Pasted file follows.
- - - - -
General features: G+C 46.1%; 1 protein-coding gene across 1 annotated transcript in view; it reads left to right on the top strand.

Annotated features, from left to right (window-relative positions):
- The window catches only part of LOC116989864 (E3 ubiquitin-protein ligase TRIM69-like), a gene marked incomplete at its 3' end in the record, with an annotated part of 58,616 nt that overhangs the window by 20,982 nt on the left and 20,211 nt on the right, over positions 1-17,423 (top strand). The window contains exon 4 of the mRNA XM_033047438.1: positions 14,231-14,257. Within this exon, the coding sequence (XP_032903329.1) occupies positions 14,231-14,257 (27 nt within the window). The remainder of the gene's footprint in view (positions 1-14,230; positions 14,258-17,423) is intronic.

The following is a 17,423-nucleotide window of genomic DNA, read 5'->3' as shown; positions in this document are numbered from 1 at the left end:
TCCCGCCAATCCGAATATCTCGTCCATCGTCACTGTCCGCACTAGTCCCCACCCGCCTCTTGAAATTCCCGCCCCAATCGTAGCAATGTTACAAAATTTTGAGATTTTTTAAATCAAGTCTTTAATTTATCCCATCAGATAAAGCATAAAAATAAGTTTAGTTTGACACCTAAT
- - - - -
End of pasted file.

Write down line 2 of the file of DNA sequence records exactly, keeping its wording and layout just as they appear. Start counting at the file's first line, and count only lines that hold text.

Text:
Annotated features, from left to right (window-relative positions):